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Briefing Notes & Legal Analysis
States: Ensure Participation and Protection for Activists in Business and Human Rights Treaty Discussions
Released on 2015-06-29
Geneva) - A forthcoming UN process to develop binding norms in the field of business and human rights should provide protection and space to contribute for human rights activists, a broad coalition of civil society groups say in a major new report. The report, submitted to the first session of the ‘Intergovernmental Working Group on transnational corporations and other business enterprises with respect to human rights’, makes concrete recommendations to the Chair of the Working Group and States to put human rights defenders at the centre of the process of elaboration, and the substantive content, of a treaty on business and human rights.
Briefing Note
The situation of Human Rights Defenders in Cambodia in 2014
Released on 2015-04-01
Despite protecting human rights defenders (“HRDs”) falling under the protection of legally binding international instruments, such as the International Covenant on Civil and Political Rights (“ICCPR”), many HRDs in the Kingdom of Cambodia (“Cambodia”) remain at high risk of a plethora of threats including arbitrary arrest and detention, physical violence and murder, and threats and intimidation and harassment. The reluctance of the Royal Government of Cambodia (the “RGC”) in protecting HRDs, but moreover its active role in restricting their rights represents a breach of the state’s obligations to respect, protect and fulfill human rights and dangerously restricts the environment in which HRDs operate.
Briefing Note
Additional Submission to the Human Rights Committee in Advance of its Second Review of Cambodia
Released on 2015-03-11
According to article 31 of the Constitution of the Kingdom of Cambodia (“the Constitution”), as well as the July 2007 decision of the Constitutional Council (Decision No. 092/003/2007), international treaties are part of the national law and courts should take treaty norms into account when interpreting laws and deciding cases. However, CCHR has observed that while the Code of Criminal Procedure of the Kingdom of Cambodia 2007 and the Constitution appear to incorporate the intentions of the Covenant, on a practical level the judicial system does not take into consideration the provisions of any international conventions, and in many cases has not adhered to the provisions of the Covenant.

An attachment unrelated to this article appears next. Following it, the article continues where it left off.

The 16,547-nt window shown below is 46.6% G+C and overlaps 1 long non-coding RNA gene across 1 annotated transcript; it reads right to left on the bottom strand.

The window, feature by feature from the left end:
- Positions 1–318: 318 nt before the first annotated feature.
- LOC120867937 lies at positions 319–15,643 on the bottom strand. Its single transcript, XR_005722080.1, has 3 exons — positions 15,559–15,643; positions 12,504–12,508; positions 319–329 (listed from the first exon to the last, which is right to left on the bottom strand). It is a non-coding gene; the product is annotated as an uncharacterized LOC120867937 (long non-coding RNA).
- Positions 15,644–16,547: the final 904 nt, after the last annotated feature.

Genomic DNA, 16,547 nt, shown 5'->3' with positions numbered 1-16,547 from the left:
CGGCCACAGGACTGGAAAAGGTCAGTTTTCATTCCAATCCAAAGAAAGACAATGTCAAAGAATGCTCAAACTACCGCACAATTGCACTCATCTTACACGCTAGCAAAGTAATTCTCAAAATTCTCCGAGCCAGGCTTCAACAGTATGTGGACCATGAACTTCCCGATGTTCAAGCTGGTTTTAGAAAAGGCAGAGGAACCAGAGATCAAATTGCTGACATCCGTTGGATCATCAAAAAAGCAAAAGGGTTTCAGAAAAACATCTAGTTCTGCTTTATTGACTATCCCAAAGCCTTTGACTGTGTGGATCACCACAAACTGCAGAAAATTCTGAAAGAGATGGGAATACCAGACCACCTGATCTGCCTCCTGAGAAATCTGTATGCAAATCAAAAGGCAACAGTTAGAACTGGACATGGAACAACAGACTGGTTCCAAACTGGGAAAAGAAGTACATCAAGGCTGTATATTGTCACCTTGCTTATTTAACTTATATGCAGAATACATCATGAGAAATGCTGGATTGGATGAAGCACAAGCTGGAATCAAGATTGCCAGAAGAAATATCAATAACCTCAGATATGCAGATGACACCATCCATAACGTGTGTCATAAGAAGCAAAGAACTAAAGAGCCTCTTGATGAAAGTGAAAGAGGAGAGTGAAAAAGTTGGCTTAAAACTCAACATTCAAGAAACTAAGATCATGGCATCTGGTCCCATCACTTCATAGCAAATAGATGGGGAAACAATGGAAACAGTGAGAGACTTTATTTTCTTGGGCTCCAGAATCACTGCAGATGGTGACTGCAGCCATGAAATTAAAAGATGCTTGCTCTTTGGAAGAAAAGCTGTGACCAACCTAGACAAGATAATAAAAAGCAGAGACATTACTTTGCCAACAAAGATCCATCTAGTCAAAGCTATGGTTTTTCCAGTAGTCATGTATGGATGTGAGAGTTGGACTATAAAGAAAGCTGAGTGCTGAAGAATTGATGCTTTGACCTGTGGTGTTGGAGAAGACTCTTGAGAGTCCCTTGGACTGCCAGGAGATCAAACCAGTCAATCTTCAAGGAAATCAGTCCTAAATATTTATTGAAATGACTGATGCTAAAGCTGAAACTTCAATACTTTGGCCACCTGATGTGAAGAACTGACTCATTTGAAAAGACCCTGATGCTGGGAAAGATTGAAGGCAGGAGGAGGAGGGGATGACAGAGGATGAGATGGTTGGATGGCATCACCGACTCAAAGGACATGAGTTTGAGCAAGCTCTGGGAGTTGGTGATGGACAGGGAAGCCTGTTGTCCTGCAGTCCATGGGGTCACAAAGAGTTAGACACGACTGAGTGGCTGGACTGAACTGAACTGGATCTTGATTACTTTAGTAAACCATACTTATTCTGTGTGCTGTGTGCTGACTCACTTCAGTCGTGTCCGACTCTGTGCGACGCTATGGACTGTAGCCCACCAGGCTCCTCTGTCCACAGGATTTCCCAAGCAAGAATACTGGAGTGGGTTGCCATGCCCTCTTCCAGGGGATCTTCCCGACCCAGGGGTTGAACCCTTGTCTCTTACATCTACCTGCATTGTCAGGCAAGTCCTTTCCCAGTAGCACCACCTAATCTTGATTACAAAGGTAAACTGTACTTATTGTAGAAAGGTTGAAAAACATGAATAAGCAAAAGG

Briefing Note
Impunity in Cambodia
Released on 2014-11-02
Impunity means "without punishment" or "without consequence." In the Kingdom of Cambodia (“Cambodia”), perpetrators of human rights violations, often individuals well connected to the authorities, regularly go unpunished and victims never see justice. This culture of impunity directly threatens the rights to truth,1 justice and remedy,2 and promotes fear that stifles the right to freedom of expression.
Briefing Note
Children in the Cambodian Criminal Justice System
Released on 2014-10-26
Various international standards recognize that children accused of infringing the criminal law require special care and protection. Children accused of a crime are entitled to all fair trial rights that apply to adults, as well as to additional protections to reflect the fact that children differ from adults in their physical and psychological development. When administering justice to juveniles, States must have in place procedures to ensure that these rights and protections are adhered to and that the best interests of the child are considered at all stages of the process.
Briefing Note
Discrimination Against LGBT People in the Cambodian Legal Framework
Released on 2014-08-21
Although domestic law in the Kingdom of Cambodia (“Cambodia”) does not criminalize homosexuality, lesbian, gay, bisexual and transgender (“LGBT”) Cambodians face discrimination and abuse due to their sexual orientation and gender identity (“SOGI”), both at the hands of the State and within society in general. This is due in large part to the legal framework, which does not specifically protect LGBT people, failing to include SOGI in the list of prohibited grounds for discrimination. This impacts the way in which LGBT Cambodians are seen by society and contributes to fueling discrimination and marginalization.
Briefing Note
Freedom of Information and Legislative Transparency in Cambodia
Released on 2014-08-04
This Briefing Note focuses on the current lack of legislative transparency in the Kingdom of Cambodia (“Cambodia”). Laws are almost always drafted in secrecy, without the inclusion of relevant stakeholders. This results in frustration on the part of civil society organizations (“CSOs”), non-governmental organizations (“NGOs”), and regular citizens, who want – and are rightfully entitled to –meaningful consultation on the legal documents by which they will be forced to abide.
Briefing Note
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